Master Baker Jeffrey Hamelman has been teaching a class, Flatbreads of the World, for years in wood-fired ovens from coast to coast. In the Spring issue of Sift, we’ve adapted these wood oven flatbreads for your home kitchen. Come have a taste with us.
Wood oven flatbreads traditionally bake in mere minutes in blistering heat. We’ve adapted them for your home ovens. Relying on a sturdy pizza stone or baking steel and extra preheating, you can get the same stunning results in your kitchen. The doughs are uncomplicated, and once assembled, a quick bake on the very hot surface yields beautiful, richly caramelized results. Try each one, and travel through a world of ancient, soul-nourishing international flatbreads.Flour, fire, and flavor. Bake up Sift magazine's collection of international flatbreads. Click To Tweet
This thick chickpea crêpe, often found at street carts in the south of France, is usually served with the barest of garnishes. We’ve flecked it with fresh rosemary and given it a sprinkling of olives, as you might find at a stall on the Côte d’Azur.
This is a traditional wood oven flatbread that bakes in a very short time. It’s a variation of a recipe from the excellent book Man’oushé by Barbara Abdeni Massaad. The dough is rolled into rounds, filled, and folded into triangle shapes before baking.
While on a trip to Agramunt, Spain, Jeffrey saw a baker by the name of Lot Roca Enrich make a version of this bread at the bakery Harinera Roca. He recreated it for his international flatbreads class, and we are all the richer for it. Filled with chocolate and spritzed with anise liqueur, it’s a stunning flavor combination. The sugar-topped crust is a satisfying, crunchy grace note.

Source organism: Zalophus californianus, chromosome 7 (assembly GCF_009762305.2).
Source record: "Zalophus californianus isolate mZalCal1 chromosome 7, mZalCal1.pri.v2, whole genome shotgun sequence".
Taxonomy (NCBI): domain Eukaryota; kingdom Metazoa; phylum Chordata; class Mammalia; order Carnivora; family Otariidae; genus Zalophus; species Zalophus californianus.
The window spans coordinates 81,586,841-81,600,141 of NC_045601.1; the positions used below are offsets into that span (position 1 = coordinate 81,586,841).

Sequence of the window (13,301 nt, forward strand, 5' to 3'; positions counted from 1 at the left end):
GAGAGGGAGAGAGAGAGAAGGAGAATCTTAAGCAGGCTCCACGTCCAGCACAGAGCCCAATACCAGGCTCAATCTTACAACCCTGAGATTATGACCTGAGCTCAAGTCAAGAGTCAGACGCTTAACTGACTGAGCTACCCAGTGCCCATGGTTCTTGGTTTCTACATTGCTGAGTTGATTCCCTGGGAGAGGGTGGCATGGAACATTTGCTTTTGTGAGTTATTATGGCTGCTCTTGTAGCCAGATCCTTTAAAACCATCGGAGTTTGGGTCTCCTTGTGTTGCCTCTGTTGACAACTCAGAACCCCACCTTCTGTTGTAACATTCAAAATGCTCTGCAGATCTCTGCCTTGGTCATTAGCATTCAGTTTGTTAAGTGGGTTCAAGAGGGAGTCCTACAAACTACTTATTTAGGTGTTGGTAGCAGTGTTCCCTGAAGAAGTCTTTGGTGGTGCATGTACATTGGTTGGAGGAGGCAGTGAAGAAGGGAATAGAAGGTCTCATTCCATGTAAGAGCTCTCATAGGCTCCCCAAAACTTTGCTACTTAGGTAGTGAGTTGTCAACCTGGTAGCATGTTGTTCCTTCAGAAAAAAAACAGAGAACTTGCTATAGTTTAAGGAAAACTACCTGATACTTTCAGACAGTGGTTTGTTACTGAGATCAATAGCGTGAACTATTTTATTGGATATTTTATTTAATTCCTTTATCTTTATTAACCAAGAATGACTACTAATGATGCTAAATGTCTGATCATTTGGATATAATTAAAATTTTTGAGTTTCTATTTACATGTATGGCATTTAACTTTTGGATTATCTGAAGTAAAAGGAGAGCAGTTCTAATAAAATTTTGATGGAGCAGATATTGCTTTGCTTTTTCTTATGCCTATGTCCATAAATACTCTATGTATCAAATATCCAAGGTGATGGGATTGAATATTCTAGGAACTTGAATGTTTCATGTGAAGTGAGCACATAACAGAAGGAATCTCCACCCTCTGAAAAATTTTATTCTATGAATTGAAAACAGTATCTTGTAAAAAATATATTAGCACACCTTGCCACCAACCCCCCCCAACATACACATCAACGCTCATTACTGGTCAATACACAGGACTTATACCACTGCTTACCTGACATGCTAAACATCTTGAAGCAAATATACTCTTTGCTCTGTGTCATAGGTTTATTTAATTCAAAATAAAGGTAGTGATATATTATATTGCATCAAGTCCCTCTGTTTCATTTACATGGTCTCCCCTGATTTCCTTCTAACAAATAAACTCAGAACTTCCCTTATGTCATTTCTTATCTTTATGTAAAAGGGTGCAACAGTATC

In the Alsace region of France, this pizza-like bread was born as a means of testing the heat of the wood-fired oven. If the pie baked quickly and well, the oven was ready for the hearth breads waiting to be baked.
This member of our international flatbreads collection is from Tunisia. You make a simple, unleavened dough, then roll it out and fill with a spicy tomato and pepper filling. You’ll find it’s a satisfying bread that pairs nicely with salad or soup.
A world of flavors is waiting for you in these recipes from Sift’s Spring issue. We hope you’ll take this tasty journey with us.